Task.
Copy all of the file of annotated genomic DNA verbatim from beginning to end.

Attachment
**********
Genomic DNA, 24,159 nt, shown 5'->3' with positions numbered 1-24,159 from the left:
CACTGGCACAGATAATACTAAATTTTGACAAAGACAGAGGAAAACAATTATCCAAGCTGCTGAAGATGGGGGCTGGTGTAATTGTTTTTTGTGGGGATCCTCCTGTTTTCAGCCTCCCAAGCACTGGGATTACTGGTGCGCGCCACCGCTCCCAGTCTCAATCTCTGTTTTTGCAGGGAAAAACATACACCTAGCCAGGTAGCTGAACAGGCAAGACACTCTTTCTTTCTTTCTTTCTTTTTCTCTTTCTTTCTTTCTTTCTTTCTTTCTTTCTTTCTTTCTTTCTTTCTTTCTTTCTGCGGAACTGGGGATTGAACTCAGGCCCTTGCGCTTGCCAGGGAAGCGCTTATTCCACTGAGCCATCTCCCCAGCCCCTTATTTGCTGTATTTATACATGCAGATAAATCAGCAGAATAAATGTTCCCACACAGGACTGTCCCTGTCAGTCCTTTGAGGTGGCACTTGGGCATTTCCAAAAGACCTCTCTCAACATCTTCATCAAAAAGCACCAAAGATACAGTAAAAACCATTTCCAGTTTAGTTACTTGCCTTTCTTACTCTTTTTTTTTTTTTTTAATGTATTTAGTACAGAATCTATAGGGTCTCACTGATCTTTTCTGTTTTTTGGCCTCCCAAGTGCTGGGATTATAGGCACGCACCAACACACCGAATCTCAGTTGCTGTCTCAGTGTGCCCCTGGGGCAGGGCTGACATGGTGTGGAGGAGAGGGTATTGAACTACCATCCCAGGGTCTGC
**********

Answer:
Genomic DNA, 24,159 nt, shown 5'->3' with positions numbered 1-24,159 from the left:
CACTGGCACAGATAATACTAAATTTTGACAAAGACAGAGGAAAACAATTATCCAAGCTGCTGAAGATGGGGGCTGGTGTAATTGTTTTTTGTGGGGATCCTCCTGTTTTCAGCCTCCCAAGCACTGGGATTACTGGTGCGCGCCACCGCTCCCAGTCTCAATCTCTGTTTTTGCAGGGAAAAACATACACCTAGCCAGGTAGCTGAACAGGCAAGACACTCTTTCTTTCTTTCTTTCTTTTTCTCTTTCTTTCTTTCTTTCTTTCTTTCTTTCTTTCTTTCTTTCTTTCTTTCTTTCTGCGGAACTGGGGATTGAACTCAGGCCCTTGCGCTTGCCAGGGAAGCGCTTATTCCACTGAGCCATCTCCCCAGCCCCTTATTTGCTGTATTTATACATGCAGATAAATCAGCAGAATAAATGTTCCCACACAGGACTGTCCCTGTCAGTCCTTTGAGGTGGCACTTGGGCATTTCCAAAAGACCTCTCTCAACATCTTCATCAAAAAGCACCAAAGATACAGTAAAAACCATTTCCAGTTTAGTTACTTGCCTTTCTTACTCTTTTTTTTTTTTTTTAATGTATTTAGTACAGAATCTATAGGGTCTCACTGATCTTTTCTGTTTTTTGGCCTCCCAAGTGCTGGGATTATAGGCACGCACCAACACACCGAATCTCAGTTGCTGTCTCAGTGTGCCCCTGGGGCAGGGCTGACATGGTGTGGAGGAGAGGGTATTGAACTACCATCCCAGGGTCTGC